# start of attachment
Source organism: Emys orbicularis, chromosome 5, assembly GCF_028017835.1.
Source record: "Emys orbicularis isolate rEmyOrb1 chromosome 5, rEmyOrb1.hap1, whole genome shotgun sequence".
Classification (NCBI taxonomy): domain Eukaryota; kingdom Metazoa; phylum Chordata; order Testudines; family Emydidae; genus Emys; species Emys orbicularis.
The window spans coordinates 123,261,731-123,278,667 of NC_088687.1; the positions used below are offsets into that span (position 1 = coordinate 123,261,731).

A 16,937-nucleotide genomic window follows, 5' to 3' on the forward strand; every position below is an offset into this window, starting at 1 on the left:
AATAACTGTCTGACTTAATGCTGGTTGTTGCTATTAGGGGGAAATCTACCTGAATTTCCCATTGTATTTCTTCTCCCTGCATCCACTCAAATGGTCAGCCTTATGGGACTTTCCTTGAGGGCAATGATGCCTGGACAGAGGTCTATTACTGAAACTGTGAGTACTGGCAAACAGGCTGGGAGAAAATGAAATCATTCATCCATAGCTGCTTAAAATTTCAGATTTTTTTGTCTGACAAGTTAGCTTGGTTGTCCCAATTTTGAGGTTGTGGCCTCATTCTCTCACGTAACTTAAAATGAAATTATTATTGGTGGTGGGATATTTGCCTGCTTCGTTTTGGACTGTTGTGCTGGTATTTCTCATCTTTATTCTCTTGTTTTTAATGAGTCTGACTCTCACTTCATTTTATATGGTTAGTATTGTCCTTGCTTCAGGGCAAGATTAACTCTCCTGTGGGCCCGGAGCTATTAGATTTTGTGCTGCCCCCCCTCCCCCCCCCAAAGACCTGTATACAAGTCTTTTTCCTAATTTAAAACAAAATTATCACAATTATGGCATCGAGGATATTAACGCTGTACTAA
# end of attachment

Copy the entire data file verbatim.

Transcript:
Source organism: Emys orbicularis, chromosome 5, assembly GCF_028017835.1.
Source record: "Emys orbicularis isolate rEmyOrb1 chromosome 5, rEmyOrb1.hap1, whole genome shotgun sequence".
Classification (NCBI taxonomy): domain Eukaryota; kingdom Metazoa; phylum Chordata; order Testudines; family Emydidae; genus Emys; species Emys orbicularis.
The window spans coordinates 123,261,731-123,278,667 of NC_088687.1; the positions used below are offsets into that span (position 1 = coordinate 123,261,731).

A 16,937-nucleotide genomic window follows, 5' to 3' on the forward strand; every position below is an offset into this window, starting at 1 on the left:
AATAACTGTCTGACTTAATGCTGGTTGTTGCTATTAGGGGGAAATCTACCTGAATTTCCCATTGTATTTCTTCTCCCTGCATCCACTCAAATGGTCAGCCTTATGGGACTTTCCTTGAGGGCAATGATGCCTGGACAGAGGTCTATTACTGAAACTGTGAGTACTGGCAAACAGGCTGGGAGAAAATGAAATCATTCATCCATAGCTGCTTAAAATTTCAGATTTTTTTGTCTGACAAGTTAGCTTGGTTGTCCCAATTTTGAGGTTGTGGCCTCATTCTCTCACGTAACTTAAAATGAAATTATTATTGGTGGTGGGATATTTGCCTGCTTCGTTTTGGACTGTTGTGCTGGTATTTCTCATCTTTATTCTCTTGTTTTTAATGAGTCTGACTCTCACTTCATTTTATATGGTTAGTATTGTCCTTGCTTCAGGGCAAGATTAACTCTCCTGTGGGCCCGGAGCTATTAGATTTTGTGCTGCCCCCCCTCCCCCCCCCAAAGACCTGTATACAAGTCTTTTTCCTAATTTAAAACAAAATTATCACAATTATGGCATCGAGGATATTAACGCTGTACTAA